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As I See It
Tourism is key to Mindanao progress and peace

By Neal Cruz
Philippine Daily Inquirer
First Posted 23:53:00 07/14/2009

Filed Under: Tourism, Mindanao peace process, Poverty, Red cross kidnapping, Laws, Medicines

Sen. Richard Gordon, chair of the Philippine National Red Cross, does not believe that an all-out war against the Abu Sayyaf will eliminate kidnapping and lawlessness in Mindanao. Even if you kill all the Abu Sayyaf, he said, others will take their place for as long as ?extreme poverty? (emphasis on ?extreme?) is not eliminated. Banditry is forced on the people by poverty. They have no jobs, no other means of livelihood, no food for their families, no future. The only thing they have are their guns. So they resort to kidnappings and other forms of banditry. We in Luzon call it ?kapit sa patalim? (clinging to a sharp knife).

Sicilian engineer-businessman Armand de Rossi, who was instrumental in having Italian Red Cross worker Eugenio Vagni released by his kidnappers, agrees with Gordon. The two were guests at the Kapihan sa Manila last Monday, along with Arnel Guballa, Manila regional director of the Bureau of Internal Revenue.

De Rossi said it was the promise of more development assistance, not the payment of any ransom, that convinced the kidnappers to release Vagni. (The government has denied any payment of ransom, but rumors to this effect persist.) De Rossi?s private American foundation has a good track record of helping Mindanao Muslims for years, giving them carabaos, cattle, hand tractors, and other assistance. De Rossi is a naturalized Filipino citizen and has been in the Philippines for 30 years.

He said he talked to Abu Sayyaf commander Albader Parad?s two wives, Rowena Aksan and Nursima Annudden, who had been arrested at a military checkpoint, and told them that if Vagni was not released, his foundation would discontinue its projects. Parad?s wives, he said, knew of his foundation?s many projects in Sulu.

Gordon said tourism development and promotion are the key to progress in Mindanao. Agriculture has not been able to do that, except for the big banana and pineapple plantations. Top officials in Manila have not bothered to go to Mindanao to see the situation, he said. If they had, they would have seen farm produce rotting or being sold very cheap because they could not be brought to market. So there is no incentive for agriculture. But the Sulu seas are dotted with tiny islands that Western tourists dream of, he said.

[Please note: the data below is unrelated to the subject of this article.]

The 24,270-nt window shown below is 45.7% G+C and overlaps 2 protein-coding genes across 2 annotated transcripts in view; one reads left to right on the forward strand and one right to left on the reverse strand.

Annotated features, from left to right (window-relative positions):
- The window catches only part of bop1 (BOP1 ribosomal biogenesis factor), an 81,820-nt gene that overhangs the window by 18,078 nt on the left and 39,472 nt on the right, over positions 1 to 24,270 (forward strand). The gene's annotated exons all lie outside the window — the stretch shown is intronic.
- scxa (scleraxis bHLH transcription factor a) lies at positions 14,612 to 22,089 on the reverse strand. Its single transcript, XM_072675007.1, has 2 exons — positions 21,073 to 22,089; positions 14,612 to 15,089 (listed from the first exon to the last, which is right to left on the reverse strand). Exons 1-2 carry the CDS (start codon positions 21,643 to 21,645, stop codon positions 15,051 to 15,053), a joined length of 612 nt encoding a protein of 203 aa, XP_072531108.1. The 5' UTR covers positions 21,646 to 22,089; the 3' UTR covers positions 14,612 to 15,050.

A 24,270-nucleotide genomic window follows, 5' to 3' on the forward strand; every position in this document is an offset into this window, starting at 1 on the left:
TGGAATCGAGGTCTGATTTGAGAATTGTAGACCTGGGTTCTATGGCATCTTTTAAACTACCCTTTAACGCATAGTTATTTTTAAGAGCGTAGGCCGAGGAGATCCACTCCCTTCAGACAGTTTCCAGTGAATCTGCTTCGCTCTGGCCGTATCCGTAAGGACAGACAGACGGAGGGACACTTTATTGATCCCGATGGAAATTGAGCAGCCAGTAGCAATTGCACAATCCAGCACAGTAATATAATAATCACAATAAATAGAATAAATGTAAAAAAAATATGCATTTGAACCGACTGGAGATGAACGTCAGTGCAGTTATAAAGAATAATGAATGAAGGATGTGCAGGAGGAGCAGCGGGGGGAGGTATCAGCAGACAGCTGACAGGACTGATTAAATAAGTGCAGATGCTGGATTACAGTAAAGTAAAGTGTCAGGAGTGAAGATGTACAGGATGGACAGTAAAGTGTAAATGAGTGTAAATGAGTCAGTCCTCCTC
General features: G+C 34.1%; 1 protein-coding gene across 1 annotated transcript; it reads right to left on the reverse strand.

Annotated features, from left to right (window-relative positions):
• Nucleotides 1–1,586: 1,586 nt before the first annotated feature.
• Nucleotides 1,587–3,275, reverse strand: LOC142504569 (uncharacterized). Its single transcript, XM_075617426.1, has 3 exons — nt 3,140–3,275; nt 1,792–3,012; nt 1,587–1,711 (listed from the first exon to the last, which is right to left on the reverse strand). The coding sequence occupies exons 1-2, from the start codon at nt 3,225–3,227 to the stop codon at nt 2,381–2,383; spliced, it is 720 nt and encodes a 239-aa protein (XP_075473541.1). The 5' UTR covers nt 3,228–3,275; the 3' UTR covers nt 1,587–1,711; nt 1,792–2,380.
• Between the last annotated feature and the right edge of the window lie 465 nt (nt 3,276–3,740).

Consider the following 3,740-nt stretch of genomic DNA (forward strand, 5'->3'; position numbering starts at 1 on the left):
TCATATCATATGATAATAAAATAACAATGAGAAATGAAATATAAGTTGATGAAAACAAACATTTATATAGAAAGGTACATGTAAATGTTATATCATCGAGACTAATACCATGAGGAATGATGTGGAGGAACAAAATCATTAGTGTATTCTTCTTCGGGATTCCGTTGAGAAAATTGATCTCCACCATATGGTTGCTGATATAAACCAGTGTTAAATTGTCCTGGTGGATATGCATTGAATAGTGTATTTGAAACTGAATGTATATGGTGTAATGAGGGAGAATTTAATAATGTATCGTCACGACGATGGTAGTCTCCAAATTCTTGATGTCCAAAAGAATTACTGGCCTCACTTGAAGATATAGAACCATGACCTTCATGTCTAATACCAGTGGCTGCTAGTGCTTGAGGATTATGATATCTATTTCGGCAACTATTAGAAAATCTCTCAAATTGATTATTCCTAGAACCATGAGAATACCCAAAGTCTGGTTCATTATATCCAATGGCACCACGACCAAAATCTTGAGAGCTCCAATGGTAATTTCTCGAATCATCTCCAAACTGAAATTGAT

I agree with the senator on this. I covered then President Diosdado Macapagal, the father of President Gloria Macapagal-Arroyo, as he campaigned in Mindanao from a Philippine Navy ship. Instead of going overland, he landed on beaches, like Douglas MacArthur, and went inland. That way, he reached secluded places, areas never before reached by national candidates, especially presidential bets.

On the way to Jolo, we passed by innumerable islets with white sand beaches, swaying palm trees, gentle surf and blue seas all around?a paradise which Western tourists dream of. With an international airport in Jolo and fast boats to the nearby islands, Sulu could easily become the tourism capital of the world.

The trouble is that the reputation of Mindanao as the kidnapping capital of the world would precede any tourism promotion. But as tourism supporters say, development and progress will wipe out banditry, because the Muslims resort to banditry because they have nothing to eat. Give them food and jobs and they will forget kidnapping. It is like the pirates off the coast of Somalia. They resort to piracy because there is practically no government in Somalia and the people have nothing to eat and nothing to do. Therefore, give the Mindanao Muslims jobs and progress will come to Mindanao.

Granted, but which should come first: peace and order or progress? How can there be progress if there is no law and order? Why will tourists go to Mindanao when it is not safe to go there? And how will peace come to Mindanao if there is no progress? It?s a vicious cycle.

Gordon?s answer is: Force tourism on Mindanao if we have to. It can be done. Instead of using the military and police to hunt down and kill the outlaws, use them to protect tourists. Employ the Muslims in the tourism industry, not only Christians. Promote Muslim culture. The Muslims have a very colorful culture, much older than the culture introduced here by the Spaniards and Americans. And dispel that belief that Muslims cannot be trusted and are warlike. It was only the Americans that started that canard when they could not conquer the Muslims. And anyway, the Muslim culture would be attractive to tourists.

Alas, until now Christian Filipinos still think of Muslims the same way the Americans brainwashed us to think, Gordon said. It is time we changed that way of thinking. They are our brothers. We should treat them as brothers.

* * *

Senate President Juan Ponce Enrile is right: That offer to President Macapagal-Arroyo by multinational pharmaceutical company Pfizer to distribute P100 million worth of discount cards in exchange for not issuing an executive order fixing medicine prices was a bribe attempt.

In the first place, the Cheaper Medicines Act was passed by Congress and is now a law. It mandates the President to issue an executive order lowering the prices of medicines. It does not give her the option not to issue one if the pharmaceutical companies voluntarily lower their prices. If she doesn?t issue the order, she would be violating the law. There is no contradiction between price controls and a voluntary lowering of prices.

In the second place, if the multinationals can lower their prices, why have they not done so until now when the government is on the verge of imposing price control? That can only mean that they have been overcharging Filipinos all along.



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